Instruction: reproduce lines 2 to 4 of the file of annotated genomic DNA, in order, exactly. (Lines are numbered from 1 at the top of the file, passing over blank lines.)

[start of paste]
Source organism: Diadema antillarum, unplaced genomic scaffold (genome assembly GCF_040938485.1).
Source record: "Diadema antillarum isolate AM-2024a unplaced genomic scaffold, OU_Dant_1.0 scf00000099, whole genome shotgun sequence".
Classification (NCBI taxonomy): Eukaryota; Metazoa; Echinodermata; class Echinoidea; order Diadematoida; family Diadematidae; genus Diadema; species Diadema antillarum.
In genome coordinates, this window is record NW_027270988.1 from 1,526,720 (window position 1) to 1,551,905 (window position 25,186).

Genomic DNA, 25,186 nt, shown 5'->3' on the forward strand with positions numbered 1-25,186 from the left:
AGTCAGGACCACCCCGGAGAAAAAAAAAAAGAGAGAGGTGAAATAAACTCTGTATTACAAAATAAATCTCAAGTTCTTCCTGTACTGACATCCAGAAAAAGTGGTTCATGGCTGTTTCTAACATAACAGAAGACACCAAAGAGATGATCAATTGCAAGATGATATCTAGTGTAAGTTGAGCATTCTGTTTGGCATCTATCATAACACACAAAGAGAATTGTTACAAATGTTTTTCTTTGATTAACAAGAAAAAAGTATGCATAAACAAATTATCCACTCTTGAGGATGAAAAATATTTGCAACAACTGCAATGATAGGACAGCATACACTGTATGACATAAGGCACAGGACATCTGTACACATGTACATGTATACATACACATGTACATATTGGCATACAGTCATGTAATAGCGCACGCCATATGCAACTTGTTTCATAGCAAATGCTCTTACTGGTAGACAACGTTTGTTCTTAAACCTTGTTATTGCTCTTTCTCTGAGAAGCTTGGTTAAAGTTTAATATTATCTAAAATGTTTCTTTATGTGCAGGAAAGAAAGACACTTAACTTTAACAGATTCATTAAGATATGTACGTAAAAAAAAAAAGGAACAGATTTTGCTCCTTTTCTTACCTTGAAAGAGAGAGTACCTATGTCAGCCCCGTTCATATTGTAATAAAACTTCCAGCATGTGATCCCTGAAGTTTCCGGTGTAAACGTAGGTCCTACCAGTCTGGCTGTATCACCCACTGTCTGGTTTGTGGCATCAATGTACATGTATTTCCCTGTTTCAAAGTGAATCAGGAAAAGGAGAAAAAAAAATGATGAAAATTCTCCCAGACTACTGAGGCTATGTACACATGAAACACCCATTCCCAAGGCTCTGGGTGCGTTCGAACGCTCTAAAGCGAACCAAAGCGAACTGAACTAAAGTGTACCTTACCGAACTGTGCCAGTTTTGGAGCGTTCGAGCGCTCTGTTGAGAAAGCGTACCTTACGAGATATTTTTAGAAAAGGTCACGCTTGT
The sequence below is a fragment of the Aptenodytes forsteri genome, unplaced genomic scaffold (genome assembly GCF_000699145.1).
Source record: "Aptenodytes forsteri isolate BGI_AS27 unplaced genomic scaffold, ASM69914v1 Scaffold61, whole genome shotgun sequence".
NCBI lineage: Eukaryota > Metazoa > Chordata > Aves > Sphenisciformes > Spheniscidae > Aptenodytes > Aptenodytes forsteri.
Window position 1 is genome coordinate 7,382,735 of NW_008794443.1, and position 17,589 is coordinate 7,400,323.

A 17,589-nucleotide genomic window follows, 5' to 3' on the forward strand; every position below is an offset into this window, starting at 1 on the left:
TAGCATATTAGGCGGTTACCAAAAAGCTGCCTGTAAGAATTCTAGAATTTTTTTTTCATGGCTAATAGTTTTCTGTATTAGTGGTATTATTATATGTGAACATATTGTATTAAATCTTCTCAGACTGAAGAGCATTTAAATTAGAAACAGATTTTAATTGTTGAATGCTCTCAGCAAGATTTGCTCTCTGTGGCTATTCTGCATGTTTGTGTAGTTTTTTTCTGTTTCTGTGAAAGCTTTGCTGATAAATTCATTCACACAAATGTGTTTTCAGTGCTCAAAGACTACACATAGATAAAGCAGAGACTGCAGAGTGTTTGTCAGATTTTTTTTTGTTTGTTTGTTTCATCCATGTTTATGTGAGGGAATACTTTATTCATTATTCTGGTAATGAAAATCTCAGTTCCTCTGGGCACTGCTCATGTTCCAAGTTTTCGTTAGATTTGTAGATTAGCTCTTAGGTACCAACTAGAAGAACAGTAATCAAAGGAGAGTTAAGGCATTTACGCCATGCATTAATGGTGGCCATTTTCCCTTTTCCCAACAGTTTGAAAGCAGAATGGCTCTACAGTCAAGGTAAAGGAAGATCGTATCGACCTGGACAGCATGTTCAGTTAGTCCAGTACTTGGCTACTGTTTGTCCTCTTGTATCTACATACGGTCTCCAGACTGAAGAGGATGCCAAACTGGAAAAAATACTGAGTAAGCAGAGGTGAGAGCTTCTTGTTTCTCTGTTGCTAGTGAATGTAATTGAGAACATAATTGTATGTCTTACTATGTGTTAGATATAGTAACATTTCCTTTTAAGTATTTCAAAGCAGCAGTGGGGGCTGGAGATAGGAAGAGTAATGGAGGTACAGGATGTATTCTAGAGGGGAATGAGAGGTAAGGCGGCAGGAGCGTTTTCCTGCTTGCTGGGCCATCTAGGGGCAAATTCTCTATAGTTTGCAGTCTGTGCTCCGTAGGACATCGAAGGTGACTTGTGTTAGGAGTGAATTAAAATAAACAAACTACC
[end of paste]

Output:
Source record: "Diadema antillarum isolate AM-2024a unplaced genomic scaffold, OU_Dant_1.0 scf00000099, whole genome shotgun sequence".
Classification (NCBI taxonomy): Eukaryota; Metazoa; Echinodermata; class Echinoidea; order Diadematoida; family Diadematidae; genus Diadema; species Diadema antillarum.
In genome coordinates, this window is record NW_027270988.1 from 1,526,720 (window position 1) to 1,551,905 (window position 25,186).